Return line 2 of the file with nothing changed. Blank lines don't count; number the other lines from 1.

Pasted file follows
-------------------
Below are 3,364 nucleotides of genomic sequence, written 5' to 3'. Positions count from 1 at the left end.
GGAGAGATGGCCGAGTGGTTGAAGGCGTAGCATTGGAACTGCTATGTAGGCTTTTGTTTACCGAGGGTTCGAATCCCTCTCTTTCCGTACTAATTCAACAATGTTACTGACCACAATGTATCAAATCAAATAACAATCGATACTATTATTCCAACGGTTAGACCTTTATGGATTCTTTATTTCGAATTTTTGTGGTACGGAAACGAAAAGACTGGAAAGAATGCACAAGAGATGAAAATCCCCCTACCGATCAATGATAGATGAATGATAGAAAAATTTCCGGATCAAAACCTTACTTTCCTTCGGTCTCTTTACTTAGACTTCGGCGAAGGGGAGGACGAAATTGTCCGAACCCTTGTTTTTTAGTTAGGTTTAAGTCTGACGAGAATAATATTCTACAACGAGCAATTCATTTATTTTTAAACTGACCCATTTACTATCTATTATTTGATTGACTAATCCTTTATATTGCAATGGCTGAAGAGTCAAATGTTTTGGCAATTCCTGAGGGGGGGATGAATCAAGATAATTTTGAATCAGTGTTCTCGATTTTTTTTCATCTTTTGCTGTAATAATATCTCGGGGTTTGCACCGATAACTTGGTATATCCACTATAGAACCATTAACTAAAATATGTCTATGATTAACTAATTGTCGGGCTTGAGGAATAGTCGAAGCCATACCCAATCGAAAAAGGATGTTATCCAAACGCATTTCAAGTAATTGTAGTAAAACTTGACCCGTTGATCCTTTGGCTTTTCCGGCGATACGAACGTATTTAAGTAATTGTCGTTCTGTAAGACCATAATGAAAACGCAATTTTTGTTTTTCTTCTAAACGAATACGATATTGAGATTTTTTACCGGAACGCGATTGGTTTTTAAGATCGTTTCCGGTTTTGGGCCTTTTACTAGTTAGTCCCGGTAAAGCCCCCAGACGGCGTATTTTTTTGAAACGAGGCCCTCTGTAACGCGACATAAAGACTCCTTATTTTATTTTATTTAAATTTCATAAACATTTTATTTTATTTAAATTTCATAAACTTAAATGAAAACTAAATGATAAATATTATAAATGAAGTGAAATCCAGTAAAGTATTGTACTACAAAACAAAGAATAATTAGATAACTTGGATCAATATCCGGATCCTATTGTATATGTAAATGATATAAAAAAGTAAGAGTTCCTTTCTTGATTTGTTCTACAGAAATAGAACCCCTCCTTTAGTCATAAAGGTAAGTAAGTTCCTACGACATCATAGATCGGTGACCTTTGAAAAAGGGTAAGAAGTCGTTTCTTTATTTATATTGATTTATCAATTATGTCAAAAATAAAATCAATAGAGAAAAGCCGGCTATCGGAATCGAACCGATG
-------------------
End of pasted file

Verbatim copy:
GGAGAGATGGCCGAGTGGTTGAAGGCGTAGCATTGGAACTGCTATGTAGGCTTTTGTTTACCGAGGGTTCGAATCCCTCTCTTTCCGTACTAATTCAACAATGTTACTGACCACAATGTATCAAATCAAATAACAATCGATACTATTATTCCAACGGTTAGACCTTTATGGATTCTTTATTTCGAATTTTTGTGGTACGGAAACGAAAAGACTGGAAAGAATGCACAAGAGATGAAAATCCCCCTACCGATCAATGATAGATGAATGATAGAAAAATTTCCGGATCAAAACCTTACTTTCCTTCGGTCTCTTTACTTAGACTTCGGCGAAGGGGAGGACGAAATTGTCCGAACCCTTGTTTTTTAGTTAGGTTTAAGTCTGACGAGAATAATATTCTACAACGAGCAATTCATTTATTTTTAAACTGACCCATTTACTATCTATTATTTGATTGACTAATCCTTTATATTGCAATGGCTGAAGAGTCAAATGTTTTGGCAATTCCTGAGGGGGGGATGAATCAAGATAATTTTGAATCAGTGTTCTCGATTTTTTTTCATCTTTTGCTGTAATAATATCTCGGGGTTTGCACCGATAACTTGGTATATCCACTATAGAACCATTAACTAAAATATGTCTATGATTAACTAATTGTCGGGCTTGAGGAATAGTCGAAGCCATACCCAATCGAAAAAGGATGTTATCCAAACGCATTTCAAGTAATTGTAGTAAAACTTGACCCGTTGATCCTTTGGCTTTTCCGGCGATACGAACGTATTTAAGTAATTGTCGTTCTGTAAGACCATAATGAAAACGCAATTTTTGTTTTTCTTCTAAACGAATACGATATTGAGATTTTTTACCGGAACGCGATTGGTTTTTAAGATCGTTTCCGGTTTTGGGCCTTTTACTAGTTAGTCCCGGTAAAGCCCCCAGACGGCGTATTTTTTTGAAACGAGGCCCTCTGTAACGCGACATAAAGACTCCTTATTTTATTTTATTTAAATTTCATAAACATTTTATTTTATTTAAATTTCATAAACTTAAATGAAAACTAAATGATAAATATTATAAATGAAGTGAAATCCAGTAAAGTATTGTACTACAAAACAAAGAATAATTAGATAACTTGGATCAATATCCGGATCCTATTGTATATGTAAATGATATAAAAAAGTAAGAGTTCCTTTCTTGATTTGTTCTACAGAAATAGAACCCCTCCTTTAGTCATAAAGGTAAGTAAGTTCCTACGACATCATAGATCGGTGACCTTTGAAAAAGGGTAAGAAGTCGTTTCTTTATTTATATTGATTTATCAATTATGTCAAAAATAAAATCAATAGAGAAAAGCCGGCTATCGGAATCGAACCGATG